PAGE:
Tasha Alexander’s book, “And Only to Deceive”, is a bloody masterpiece. It’s the first book in the Lady Emily series but it’s her first book EVER and she wrote it in the short bursts of time available to her while her three-year-old son was napping. In two months, she had a draft. I am so envious I could cry!
What is your favorite quote?
“Nothing in this world can take the place of persistence. Talent will not; nothing is more common than unsuccessful men with talent. Genius will not; unrewarded genius is almost a proverb. Education will not; the world is full of educated derelicts. Persistence and determination alone are omnipotent. ~Calvin Coolidge
Who is your biggest cheerleader on earth or angel in heaven?
Without a doubt, my husband. He proofs the final versions of my stories, helps with my website and formatting issues, and believes in my writing even when I’ve lost faith myself. He’s even made me the most awesome book trailer ever—you’d never know this was his first attempt at making a trailer! I adore this trailer!
What’s next for you?
I’m working on the final installment of the Redclaw Origins series and planning the next series, Better off Red. Same universe, but moving back into contemporary times and focusing on an elite division within Redclaw: Major Shifter Crimes.
What space do you prefer for writing? Supreme quiet? Music? Coffee shop or office, or maybe
Life advise for the masses?
If someone is really bent on crushing your dreams, ask yourself why. What did they give up on that makes them want to see you do the same?
The last question is…
What would you most like to say to your readers?
My goal as a storyteller is to take you out of your existence for a few hours. If I can make you forget your crappy job, your chronic pain or illness, or the weight of your responsibilities for just a little while and transport you to another place and time, then I’ve done my job as a writer.
ABOUT BISHOP'S GAMBIT
Release Date: October 20, 2020
Publisher: The Wild Rose Press
Cover Artist: Reese Dante
Genre/Sub-Genre: Paranormal Romance, Magical Realism, Historical Fantasy
As I’d hoped, my shout caused the bathroom door to explode open as Knight burst out, his skin damp and a towel gathered around his waist. Well, that wasn’t exactly what I’d hoped for, but the results were astonishing just the same. Momentarily stunned by the gleaming expanse of wet skin, as well as some rather impressive musculature for a scientist, I blanked for a second on the reason I’d called out in the first place. But just for a second. I snatched up Stirling’s flowers as the gunman transferred his aim from the dog to Knight. His finger was closing on the trigger when I hurled the vase.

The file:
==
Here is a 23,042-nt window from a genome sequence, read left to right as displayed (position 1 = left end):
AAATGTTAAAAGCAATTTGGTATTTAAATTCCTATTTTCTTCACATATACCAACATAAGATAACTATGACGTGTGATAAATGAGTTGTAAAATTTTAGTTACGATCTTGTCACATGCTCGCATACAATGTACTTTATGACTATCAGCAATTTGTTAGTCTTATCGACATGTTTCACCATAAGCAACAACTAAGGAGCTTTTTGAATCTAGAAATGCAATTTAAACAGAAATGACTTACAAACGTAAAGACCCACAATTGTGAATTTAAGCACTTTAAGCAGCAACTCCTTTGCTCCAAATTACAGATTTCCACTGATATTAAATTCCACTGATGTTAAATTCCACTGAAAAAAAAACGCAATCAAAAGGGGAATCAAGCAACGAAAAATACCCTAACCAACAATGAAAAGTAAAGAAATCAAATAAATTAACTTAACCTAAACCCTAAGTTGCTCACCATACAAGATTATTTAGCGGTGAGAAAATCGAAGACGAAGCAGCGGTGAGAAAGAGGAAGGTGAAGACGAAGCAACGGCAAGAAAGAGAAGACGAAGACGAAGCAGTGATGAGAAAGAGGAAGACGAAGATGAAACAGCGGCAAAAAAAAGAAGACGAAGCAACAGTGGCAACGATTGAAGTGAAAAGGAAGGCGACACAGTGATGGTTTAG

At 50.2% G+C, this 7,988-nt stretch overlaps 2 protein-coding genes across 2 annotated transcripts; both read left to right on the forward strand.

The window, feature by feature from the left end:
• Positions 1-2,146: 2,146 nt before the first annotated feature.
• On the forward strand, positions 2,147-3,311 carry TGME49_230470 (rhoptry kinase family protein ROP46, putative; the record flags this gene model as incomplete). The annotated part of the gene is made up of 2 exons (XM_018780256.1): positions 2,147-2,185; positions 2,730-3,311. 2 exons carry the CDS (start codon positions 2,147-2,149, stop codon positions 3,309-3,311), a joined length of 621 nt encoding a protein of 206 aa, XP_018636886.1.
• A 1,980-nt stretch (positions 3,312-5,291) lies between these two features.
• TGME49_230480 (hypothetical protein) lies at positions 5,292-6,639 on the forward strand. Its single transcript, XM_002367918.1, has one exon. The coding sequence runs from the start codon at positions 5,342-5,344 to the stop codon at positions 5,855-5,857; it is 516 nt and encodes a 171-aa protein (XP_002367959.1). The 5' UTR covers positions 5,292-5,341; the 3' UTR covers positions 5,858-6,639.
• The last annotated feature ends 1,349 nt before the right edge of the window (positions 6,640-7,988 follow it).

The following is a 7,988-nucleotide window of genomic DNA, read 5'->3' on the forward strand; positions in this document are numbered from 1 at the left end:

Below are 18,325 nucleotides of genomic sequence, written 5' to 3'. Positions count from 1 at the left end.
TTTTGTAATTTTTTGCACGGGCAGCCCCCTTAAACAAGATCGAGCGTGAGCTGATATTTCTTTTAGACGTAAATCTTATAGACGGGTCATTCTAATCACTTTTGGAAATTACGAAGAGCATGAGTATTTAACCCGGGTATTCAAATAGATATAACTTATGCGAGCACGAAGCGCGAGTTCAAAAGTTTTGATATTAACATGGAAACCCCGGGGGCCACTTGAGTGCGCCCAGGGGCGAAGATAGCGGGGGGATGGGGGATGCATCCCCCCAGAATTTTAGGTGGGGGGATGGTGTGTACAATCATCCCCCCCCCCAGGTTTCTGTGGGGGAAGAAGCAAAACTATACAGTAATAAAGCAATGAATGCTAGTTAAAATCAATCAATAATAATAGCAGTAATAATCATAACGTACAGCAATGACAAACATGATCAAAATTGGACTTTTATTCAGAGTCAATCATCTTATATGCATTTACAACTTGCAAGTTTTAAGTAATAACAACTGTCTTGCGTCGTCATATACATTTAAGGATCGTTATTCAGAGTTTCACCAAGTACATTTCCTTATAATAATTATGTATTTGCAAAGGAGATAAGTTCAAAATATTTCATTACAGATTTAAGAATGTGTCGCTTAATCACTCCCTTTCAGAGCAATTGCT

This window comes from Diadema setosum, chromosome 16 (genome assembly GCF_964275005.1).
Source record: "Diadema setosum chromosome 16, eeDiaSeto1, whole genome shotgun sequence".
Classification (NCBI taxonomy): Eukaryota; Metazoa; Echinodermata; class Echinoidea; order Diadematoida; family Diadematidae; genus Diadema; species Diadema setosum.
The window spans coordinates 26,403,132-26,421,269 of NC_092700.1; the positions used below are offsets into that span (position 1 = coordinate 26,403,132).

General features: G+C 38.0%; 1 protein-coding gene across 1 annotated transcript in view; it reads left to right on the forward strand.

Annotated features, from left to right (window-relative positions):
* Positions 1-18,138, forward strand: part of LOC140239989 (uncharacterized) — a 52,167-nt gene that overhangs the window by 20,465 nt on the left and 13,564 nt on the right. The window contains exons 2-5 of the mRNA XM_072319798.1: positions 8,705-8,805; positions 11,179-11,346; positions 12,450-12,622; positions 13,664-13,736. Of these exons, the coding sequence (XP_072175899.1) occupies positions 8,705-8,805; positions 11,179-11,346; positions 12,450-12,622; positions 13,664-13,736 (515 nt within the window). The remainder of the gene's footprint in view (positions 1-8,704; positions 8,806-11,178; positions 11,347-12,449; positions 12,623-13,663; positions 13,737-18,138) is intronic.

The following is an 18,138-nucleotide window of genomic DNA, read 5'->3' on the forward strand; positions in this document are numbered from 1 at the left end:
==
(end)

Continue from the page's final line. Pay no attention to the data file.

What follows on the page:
A yellow taxi pulled over to the side of the road. I’d just given my hotel address to the driver through his open window when I heard the sound of running footsteps behind me. My James Cagney follower pounded the concrete in a dead run toward me. Without waiting for the driver to let me in, I dove into the back seat and slammed the car door shut.
The cab driver let out an oath and gunned the engine, cutting the wheel hard and pulling into traffic as my pursuer wrenched open the rear door. The stranger’s mouth fell open in surprise as I pointed the ray gun at him, but then his expression hardened. Either he didn’t believe the gun was real or he didn’t believe I’d shoot. With a snarl, he reached for my hand as he ran alongside the cab.
A serious mistake on his part. I don’t bluff.
The ray gun let loose a concentrated beam of energy, not enough to kill, but certainly, enough to injure. With a yelp, the stranger fell back clutching his hand. The car peeled away from the curb, and I leaned out to grab the door handle and pull the door shut before it banged into a newspaper stand on the corner. Breathless with the near-miss, I settled my hat back on my head and replaced the gun in my clutch.
The driver met my eyes in the rearview mirror. “You okay back there? What was that about, lady?”
I looked thoughtfully back at the man on the street whipping off his hat and throwing it to the sidewalk in frustration.
“I wish I knew.”